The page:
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How to rank in Google – what is SEO and how it works

Want to know how to rank in Google. This post will tell you how to do this plus explains what SEO is and how it works.
Want to know how to rank in Google. This post will tell you how to do this plus explains what SEO is and how it works.

In this series of posts, I’m looking at what you need to think about to get your website to the top of Google. This mainly involves improving your Search Engine Optimisation (SEO). This article covers how to rank in Google plus what is SEO and how it works.

If getting more potential customers to your site organically is essential, you must focus on Google’s factors critical to rank. Of course, this means you have to get your SEO game on.

While Google considers many factors in their algorithm, many of these factors are not something you can directly influence.

When working on your SEO, the main thing is that you are trying to show Google that you deserve to be in the number 1 position. That means Google thinks you are THE MOST relevant result for that specific search.

What factors impact how to rank in Google

The big question is what should you do to put your website in the running.

The answer is a very complex algorithm that includes 200 different ranking factors, of which only Google knows the actual mechanics. If you want to find out a bit more take a look at this article. So all we are doing is making best guesses. But in reality, it is not essential to master every different ranking factor. Instead, we can group them into three broad categories:

  1. A websites’ relevance to the search. This means Google can find enough content on any page on a website that matches the entered search term.
  2. The popularity of the website across the internet. This means that many other websites link to your website, and those websites are deemed good quality.
  3. The quality of the website. This is essentially making sure your website performance is quick and mobile-friendly, has no broken links, and is regularly updated.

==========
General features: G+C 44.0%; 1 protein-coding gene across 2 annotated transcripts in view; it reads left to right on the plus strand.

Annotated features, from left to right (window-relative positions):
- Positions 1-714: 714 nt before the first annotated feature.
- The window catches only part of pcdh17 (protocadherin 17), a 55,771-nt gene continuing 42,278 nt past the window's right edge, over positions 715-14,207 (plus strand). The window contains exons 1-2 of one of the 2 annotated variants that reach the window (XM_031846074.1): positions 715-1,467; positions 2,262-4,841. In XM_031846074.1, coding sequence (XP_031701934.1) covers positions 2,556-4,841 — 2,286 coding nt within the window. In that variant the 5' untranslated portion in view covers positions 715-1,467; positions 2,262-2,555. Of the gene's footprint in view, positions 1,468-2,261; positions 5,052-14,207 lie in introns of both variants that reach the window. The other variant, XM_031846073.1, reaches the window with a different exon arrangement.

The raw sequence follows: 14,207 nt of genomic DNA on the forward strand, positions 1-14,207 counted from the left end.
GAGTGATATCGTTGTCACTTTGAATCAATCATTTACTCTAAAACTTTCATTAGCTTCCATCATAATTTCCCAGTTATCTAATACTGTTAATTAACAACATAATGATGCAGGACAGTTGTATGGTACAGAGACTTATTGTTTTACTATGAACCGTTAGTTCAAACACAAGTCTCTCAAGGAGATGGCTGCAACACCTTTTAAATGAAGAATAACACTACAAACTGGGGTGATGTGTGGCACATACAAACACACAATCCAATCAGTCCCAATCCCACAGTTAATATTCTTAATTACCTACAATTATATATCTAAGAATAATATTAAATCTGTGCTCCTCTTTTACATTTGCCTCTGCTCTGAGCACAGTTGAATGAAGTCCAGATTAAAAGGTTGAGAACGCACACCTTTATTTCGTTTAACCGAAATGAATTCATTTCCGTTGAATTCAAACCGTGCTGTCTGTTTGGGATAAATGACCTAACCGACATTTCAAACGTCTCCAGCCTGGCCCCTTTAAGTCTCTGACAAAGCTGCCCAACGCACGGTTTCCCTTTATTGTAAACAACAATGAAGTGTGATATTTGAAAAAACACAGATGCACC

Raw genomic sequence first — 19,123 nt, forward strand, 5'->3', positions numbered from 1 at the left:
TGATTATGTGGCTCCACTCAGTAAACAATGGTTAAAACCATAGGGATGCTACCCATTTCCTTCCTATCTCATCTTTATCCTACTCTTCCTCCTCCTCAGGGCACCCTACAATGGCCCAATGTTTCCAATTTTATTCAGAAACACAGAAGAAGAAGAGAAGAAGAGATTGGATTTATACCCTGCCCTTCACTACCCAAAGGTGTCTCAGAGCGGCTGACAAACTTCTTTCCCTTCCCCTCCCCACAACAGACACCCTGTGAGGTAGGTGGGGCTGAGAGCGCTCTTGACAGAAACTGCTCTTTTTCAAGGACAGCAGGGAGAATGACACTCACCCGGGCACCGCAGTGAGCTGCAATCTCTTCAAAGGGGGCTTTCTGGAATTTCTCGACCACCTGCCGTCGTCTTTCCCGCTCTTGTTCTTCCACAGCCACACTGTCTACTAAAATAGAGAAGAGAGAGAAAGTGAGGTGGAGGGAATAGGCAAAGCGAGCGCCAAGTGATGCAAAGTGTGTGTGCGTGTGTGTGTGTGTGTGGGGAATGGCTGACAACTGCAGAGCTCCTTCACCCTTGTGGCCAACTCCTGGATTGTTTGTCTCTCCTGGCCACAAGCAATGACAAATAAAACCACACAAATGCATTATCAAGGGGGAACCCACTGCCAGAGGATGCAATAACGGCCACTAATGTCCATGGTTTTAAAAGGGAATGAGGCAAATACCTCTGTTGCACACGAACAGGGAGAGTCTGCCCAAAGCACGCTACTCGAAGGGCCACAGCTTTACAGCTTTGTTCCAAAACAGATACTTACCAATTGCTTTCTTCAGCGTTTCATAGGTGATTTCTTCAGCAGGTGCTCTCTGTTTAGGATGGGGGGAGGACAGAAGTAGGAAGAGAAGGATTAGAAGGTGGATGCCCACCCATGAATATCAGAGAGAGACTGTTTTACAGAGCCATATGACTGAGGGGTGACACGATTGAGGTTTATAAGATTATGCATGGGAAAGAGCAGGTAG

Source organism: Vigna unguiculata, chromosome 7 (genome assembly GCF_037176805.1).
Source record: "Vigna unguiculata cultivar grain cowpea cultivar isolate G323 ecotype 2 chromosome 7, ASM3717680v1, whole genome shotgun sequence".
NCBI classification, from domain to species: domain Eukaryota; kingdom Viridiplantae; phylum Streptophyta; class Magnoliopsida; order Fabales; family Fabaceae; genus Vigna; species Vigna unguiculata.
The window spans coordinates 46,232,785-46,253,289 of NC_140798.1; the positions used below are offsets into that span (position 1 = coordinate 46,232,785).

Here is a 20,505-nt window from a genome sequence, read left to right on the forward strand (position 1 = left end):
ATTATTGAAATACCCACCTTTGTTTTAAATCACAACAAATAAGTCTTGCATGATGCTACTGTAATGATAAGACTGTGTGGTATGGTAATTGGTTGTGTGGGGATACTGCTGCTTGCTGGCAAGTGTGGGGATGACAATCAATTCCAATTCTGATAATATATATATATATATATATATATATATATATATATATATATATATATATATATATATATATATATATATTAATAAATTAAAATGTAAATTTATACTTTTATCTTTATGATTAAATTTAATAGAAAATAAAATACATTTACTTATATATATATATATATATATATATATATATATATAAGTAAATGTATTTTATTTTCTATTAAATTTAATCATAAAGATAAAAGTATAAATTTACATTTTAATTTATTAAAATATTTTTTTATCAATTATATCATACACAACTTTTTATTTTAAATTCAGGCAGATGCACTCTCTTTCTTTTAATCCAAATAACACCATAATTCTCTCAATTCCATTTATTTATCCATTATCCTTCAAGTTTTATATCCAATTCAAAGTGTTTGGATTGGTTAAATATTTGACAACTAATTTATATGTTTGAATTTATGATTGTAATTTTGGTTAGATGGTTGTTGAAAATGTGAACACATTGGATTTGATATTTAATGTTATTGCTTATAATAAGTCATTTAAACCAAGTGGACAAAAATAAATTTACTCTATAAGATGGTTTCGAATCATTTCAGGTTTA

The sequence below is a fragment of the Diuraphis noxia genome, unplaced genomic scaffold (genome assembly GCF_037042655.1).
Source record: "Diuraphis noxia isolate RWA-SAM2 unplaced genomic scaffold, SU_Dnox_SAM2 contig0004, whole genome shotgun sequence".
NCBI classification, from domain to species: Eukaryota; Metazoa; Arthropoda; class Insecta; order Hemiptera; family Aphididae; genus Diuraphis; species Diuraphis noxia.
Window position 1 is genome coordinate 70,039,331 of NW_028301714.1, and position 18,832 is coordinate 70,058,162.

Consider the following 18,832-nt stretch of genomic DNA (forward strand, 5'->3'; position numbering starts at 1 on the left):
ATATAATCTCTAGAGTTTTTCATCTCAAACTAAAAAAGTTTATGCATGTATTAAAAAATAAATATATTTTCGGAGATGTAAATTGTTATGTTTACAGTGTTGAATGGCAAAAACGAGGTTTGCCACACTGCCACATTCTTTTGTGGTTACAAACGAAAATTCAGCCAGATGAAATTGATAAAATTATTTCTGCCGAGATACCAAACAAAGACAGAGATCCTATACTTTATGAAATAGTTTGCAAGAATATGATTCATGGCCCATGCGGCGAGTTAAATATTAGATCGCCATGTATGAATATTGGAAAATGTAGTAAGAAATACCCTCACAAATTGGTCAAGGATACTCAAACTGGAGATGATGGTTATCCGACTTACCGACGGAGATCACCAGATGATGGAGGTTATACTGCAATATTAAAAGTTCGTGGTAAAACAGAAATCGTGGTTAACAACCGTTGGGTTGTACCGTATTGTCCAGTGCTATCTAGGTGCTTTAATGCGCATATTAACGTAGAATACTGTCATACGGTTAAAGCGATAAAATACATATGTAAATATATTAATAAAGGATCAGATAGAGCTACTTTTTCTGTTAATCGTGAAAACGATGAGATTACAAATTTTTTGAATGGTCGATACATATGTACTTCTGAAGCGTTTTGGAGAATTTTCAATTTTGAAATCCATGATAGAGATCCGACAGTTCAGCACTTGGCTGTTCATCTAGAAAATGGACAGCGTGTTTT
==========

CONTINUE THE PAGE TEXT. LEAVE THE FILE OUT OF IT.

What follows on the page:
All you can do is give Google what it needs to justify showing your website. But, first, you need to make sure that your website is so perfect that you are the best logical choice to be picked.

What does relevance mean?

Relevance is the factor that Google is most renowned for.

If Google presented search results to users that were not relevant to their search, it would not remain the top search engine. The reason Google is so dominant is because its search results are relevant. This means the user experience is happy, and they keep coming back.

So anytime you want to rank a website, you need to make it super relevant to the targeted search.

How does Google measure relevance?

The content on your website is top of the list of the things Google uses to work out if your website is relevant.

It has robots that are constantly reading the internet. They crawl your website and make a note every time specific words appear. This process is called ‘indexing’.

When someone runs a search on Google, it runs through this index to see which websites use that combination of words, which gives them a list of websites that might be appropriate to show.

I hope you can see the importance of text on your website straight away. If your website does not contain the searched words or pseudonyms, you don’t get on the list.

And here is the kicker – not all web pages are indexed. There are plenty of web pages online that get no visitors, which Google considers low priority and therefore doesn’t bother indexing. Instead, it skips these pages to prioritise the websites that it deems more important, i.e. those regularly updated pages and those getting more traffic. So, unfortunately, if your pages are not indexed, you are also not getting on the list.

What is also important is how visitors interact with the search results and your site.

If Google shows a site with a slightly ambiguous description and people tend to skip over it in the research results, that site does not keep its position in the ranking.

If a searcher clicks on the site and then immediately clicks back out to the search results, this indicates to Google that this search result may not be relevant. So again, this site may not keep its ranking position.

Finally, if the searcher clicks on a website and then proceeds to spend time, clicking on subsequent pages and eventually making a purchase, Google has a good indication that this website was relevant to the searcher. Therefore, this website, at the very least, maintains its position, but it may even improve on it.